Indonesia has had especially wet weather this year, despite only now entering the rainy season. These conditions have triggered an outbreak of the fungal Vascular-streak Dieback (VSD) disease, and cocoa production for the autumn months is just a fifth of last year’s. This has been especially apparent on the usually productive Sulawesi island.
The Indonesian Cocoa Association (Askindo) is still hoping for a good recovery next year, but it will not be easy for growers to reach the optimistic targets of a rise to 660,000 tonnes cocoa output. In 2009, $350million was invested in the Indonesian cocoa bean industry, but there are a number of reasons why this has not yet seen a significant increase in production. These include changes to export taxes, the high number of smallholders growing cocoa and the increasing profitability of growing other crops instead.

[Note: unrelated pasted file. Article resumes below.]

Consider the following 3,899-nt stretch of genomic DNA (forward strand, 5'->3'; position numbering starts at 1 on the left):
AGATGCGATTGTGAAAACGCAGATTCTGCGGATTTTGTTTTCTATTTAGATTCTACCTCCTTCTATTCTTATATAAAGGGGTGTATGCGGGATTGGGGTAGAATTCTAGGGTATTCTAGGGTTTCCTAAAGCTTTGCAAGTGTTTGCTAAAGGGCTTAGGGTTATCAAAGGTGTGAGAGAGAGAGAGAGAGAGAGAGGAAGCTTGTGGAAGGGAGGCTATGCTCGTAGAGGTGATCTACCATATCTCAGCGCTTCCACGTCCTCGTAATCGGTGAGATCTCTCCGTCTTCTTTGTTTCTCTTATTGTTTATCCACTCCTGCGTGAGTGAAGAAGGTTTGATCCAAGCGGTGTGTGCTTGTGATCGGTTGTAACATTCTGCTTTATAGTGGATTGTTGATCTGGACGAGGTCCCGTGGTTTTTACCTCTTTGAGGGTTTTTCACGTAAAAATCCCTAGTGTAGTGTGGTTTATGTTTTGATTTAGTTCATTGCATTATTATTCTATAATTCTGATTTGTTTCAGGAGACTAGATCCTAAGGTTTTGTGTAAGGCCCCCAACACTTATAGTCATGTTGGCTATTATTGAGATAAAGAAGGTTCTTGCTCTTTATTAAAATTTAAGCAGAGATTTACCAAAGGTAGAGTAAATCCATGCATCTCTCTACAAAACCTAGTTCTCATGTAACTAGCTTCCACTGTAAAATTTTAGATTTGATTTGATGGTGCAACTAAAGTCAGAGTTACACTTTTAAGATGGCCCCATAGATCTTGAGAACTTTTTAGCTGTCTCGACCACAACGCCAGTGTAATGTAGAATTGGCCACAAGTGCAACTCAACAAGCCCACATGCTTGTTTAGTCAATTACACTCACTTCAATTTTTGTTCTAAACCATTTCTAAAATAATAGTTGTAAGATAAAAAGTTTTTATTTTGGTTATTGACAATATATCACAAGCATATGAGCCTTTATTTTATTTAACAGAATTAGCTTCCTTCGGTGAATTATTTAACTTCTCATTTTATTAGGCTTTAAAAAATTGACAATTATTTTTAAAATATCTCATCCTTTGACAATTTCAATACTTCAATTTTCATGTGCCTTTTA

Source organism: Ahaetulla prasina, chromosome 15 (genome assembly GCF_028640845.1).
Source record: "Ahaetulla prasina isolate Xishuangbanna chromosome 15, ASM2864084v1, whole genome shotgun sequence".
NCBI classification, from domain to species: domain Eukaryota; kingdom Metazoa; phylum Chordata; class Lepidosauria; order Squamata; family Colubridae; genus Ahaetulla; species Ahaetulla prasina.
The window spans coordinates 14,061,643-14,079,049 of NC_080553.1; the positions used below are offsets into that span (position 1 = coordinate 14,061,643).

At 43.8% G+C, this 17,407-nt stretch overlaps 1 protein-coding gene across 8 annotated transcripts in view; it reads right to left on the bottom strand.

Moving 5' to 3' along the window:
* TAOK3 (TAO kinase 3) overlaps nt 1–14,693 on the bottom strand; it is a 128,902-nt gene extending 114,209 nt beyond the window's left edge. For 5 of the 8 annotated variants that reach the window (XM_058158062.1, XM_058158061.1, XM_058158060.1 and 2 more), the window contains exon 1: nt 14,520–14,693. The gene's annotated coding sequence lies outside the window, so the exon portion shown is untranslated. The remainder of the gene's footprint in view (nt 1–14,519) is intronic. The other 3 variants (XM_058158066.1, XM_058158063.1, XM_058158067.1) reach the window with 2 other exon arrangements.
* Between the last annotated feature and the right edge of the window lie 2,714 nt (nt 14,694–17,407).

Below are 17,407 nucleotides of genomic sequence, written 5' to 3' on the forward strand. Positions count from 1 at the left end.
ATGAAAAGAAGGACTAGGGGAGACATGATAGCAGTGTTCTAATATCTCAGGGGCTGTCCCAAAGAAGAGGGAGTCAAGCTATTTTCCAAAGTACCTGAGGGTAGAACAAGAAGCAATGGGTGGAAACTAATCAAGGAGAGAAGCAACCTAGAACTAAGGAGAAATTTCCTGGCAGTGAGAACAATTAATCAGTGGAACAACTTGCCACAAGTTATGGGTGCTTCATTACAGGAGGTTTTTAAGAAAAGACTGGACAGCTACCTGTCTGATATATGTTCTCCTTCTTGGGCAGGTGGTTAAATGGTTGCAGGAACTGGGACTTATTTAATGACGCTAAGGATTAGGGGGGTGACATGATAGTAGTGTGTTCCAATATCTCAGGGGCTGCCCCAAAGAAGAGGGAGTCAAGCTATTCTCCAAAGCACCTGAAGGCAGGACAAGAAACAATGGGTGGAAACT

Indonesian famers have already battled the wet climate and consequential disease outbreaks this year, but 2012 is expected to be even wetter as La Nina hits, perhaps leading to further crop damage. On top of this, once VSD has infected a crop control becomes both difficult and expensive. Methods such as pruning infected parts of the plant has had limited success, and effective fungicides are often too expensive for smallholders.
So this year, as I sit watching repeats of Christmas specials with a box of chocolates in hand, I will be making an effort to appreciate their value a little more. While we will no doubt find ourselves laden in chocolaty goodness once again, those at the other end of the supply chain may not be so lucky.
You can find out more about VSD and see images of the symptoms at Plantwise.
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